Daily Archives: May 5, 2014
The Gentleman’s Madness
Title: The Gentleman’s Madness
Author: Bonnie Dee and Summer Devon
Publisher: Samhain Publishing
Length: 188 pages
Blurb: An imprisoned heart finds escape in forbidden love.
No pride. No privacy. No hope.
Academic John Gilliam thought being caught embracing another man was the worst that could happen. Until he agrees to “treatment” at an asylum, where a vicious attack leaves him shaken and afraid.
But having all means of writing or reading taken from him… That is a serious threat to his sanity. Then a moment of kindness from an asylum attendant begins to restore his dignity.
Sam Tully feels sorry for the patient everyone calls “the professor”, but with a back injury that cost him his job on the docks—and without the education that would have bettered his position—he tries to keep his head down, and a tight lid on his attraction to men.
As John prays for freedom, he grows closer to the gentle, innately intelligent Tully. In spite of themselves, forbidden attraction leads to touches, kisses, and more. But there’s something other than curative treatments going on at the asylum. When John and Tully uncover a heinous conspiracy, their very lives are in danger.
Product Warnings: Contains heinous crimes and frightening treatments—oh, and some sweet and loving sexy times between two healthy, not-crazy men.
Review: I love historical novels, I started reading straight historical romances from the library in high school and even though I now read gay romances I still love historicals! Dee and Devon are a couple of my favorite historical writers so I couldn’t wait to read this, even knowing it was going to be a difficult subject matter.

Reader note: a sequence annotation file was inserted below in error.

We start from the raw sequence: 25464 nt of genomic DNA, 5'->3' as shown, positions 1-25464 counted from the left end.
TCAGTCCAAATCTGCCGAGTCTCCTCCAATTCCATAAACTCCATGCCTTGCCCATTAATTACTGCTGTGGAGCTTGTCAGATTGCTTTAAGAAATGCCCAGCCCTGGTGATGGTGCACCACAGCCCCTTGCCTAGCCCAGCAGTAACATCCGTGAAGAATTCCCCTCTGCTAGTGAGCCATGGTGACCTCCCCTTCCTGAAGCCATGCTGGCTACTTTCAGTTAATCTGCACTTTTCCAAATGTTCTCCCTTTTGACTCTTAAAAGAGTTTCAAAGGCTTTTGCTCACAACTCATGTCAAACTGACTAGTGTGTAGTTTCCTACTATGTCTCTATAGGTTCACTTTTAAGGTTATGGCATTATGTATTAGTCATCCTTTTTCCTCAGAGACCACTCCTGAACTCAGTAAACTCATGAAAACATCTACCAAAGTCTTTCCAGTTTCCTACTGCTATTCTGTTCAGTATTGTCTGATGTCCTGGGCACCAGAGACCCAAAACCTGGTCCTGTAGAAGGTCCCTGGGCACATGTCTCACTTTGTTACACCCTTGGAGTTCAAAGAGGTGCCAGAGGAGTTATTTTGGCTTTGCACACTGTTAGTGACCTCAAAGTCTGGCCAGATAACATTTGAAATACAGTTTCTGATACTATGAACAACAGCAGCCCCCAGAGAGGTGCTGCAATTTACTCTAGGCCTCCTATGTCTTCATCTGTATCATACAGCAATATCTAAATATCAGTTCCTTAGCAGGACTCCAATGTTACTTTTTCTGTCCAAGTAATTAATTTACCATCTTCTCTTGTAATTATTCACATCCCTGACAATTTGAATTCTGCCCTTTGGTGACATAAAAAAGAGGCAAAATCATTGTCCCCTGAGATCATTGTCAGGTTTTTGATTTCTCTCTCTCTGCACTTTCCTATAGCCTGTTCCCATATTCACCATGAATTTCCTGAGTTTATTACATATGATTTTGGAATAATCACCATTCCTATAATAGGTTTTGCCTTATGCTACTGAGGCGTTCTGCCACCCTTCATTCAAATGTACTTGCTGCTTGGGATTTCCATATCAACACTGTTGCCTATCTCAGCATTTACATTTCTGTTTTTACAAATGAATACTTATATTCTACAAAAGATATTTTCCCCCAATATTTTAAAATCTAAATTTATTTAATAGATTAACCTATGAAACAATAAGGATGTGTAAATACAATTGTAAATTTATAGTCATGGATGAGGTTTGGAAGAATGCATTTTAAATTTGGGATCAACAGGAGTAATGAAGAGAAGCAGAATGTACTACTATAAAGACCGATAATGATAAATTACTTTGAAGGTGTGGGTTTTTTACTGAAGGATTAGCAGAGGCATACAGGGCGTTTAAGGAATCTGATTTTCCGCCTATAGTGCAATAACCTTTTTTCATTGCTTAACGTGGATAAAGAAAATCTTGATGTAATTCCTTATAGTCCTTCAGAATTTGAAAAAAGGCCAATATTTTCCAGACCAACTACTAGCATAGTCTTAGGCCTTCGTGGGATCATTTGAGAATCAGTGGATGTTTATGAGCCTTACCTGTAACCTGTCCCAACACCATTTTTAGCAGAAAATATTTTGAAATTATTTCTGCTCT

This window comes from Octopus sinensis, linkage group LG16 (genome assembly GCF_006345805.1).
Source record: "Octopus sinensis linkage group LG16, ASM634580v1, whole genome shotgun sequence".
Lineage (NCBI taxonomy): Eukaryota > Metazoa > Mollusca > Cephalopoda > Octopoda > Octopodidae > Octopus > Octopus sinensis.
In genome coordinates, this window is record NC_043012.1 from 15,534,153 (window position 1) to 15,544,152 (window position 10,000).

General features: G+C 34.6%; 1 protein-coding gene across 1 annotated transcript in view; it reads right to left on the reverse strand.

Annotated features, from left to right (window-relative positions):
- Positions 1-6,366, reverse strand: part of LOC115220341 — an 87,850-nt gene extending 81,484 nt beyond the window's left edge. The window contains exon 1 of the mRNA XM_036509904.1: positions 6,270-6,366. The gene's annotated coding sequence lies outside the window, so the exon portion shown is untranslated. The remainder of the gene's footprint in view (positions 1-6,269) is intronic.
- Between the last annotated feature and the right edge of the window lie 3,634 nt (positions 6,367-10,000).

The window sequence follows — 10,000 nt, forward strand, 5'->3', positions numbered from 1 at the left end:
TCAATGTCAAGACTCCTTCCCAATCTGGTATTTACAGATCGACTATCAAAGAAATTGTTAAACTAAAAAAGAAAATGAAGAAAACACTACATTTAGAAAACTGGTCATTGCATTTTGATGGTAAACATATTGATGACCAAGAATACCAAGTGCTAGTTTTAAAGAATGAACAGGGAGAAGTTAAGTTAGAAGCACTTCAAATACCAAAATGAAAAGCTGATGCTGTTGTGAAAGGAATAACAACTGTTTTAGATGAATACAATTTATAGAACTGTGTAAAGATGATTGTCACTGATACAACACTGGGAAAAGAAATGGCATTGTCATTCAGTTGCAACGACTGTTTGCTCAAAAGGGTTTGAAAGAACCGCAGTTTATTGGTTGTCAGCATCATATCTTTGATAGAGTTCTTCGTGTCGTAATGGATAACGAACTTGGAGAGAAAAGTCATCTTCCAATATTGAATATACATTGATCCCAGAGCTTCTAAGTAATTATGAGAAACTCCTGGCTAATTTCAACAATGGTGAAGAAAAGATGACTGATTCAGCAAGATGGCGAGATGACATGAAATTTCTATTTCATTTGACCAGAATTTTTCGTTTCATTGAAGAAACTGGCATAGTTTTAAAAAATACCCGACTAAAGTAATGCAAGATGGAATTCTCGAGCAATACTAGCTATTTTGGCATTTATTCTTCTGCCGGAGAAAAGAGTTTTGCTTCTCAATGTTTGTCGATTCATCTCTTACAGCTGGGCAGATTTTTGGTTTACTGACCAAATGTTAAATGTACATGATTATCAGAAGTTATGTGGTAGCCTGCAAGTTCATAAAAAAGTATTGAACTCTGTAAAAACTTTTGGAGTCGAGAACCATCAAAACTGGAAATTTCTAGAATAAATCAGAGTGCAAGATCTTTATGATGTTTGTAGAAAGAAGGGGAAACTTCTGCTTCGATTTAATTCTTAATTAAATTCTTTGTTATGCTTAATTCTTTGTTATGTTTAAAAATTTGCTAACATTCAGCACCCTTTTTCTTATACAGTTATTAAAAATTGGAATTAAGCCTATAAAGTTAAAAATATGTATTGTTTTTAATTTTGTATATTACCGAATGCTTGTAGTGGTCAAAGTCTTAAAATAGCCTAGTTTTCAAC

John is an intellectual that has voluntarily committed himself to an asylum after being caught with a man by his father. He has no illusions that he will be “cured” but hopes to appease his family and get back into their good graces after a bit of time in an institution. After almost being raped by an attendant at his first facility John is moved to another, where he now is considered defiant and violent. His true misery is not in his incarceration but in the stealing of his ability to read, to use his intellect critically, to think as he is meant to.
Tully is an attendant at the institution and is filled with compassion for the poor souls that reside there, especially because he shares the same attraction to men that some of them do. Tully is kind and sympathetic to his patients, a true credit to his profession. He goes out of his way to help his charges, which leads to his friendship with John.
There is so much tension in this book, from the sexual tension as John and Tully deny the attraction between them, the fear of being discovered as they find comfort in each other, and the discovery of sinister actions going on at the asylum.
In all honesty the book stays pretty tame when it comes to the “treatments” John, and the other patients, must suffer through. Sadly the treatment of patients in real life continued to far more horrifying conclusions. This was done in the interest of romance and fiction, and keeps the book from plunging the reader into sadness.
This is fiction, and as such has a happy ending for our main characters but I couldn’t help thinking about all the men, over the centuries, spanning so many countries that were not able to find their own happy ending. Until far too recently these men were considered criminals and lunatics, something that leaves the reader with a heavy heart.
Reviewed by Jules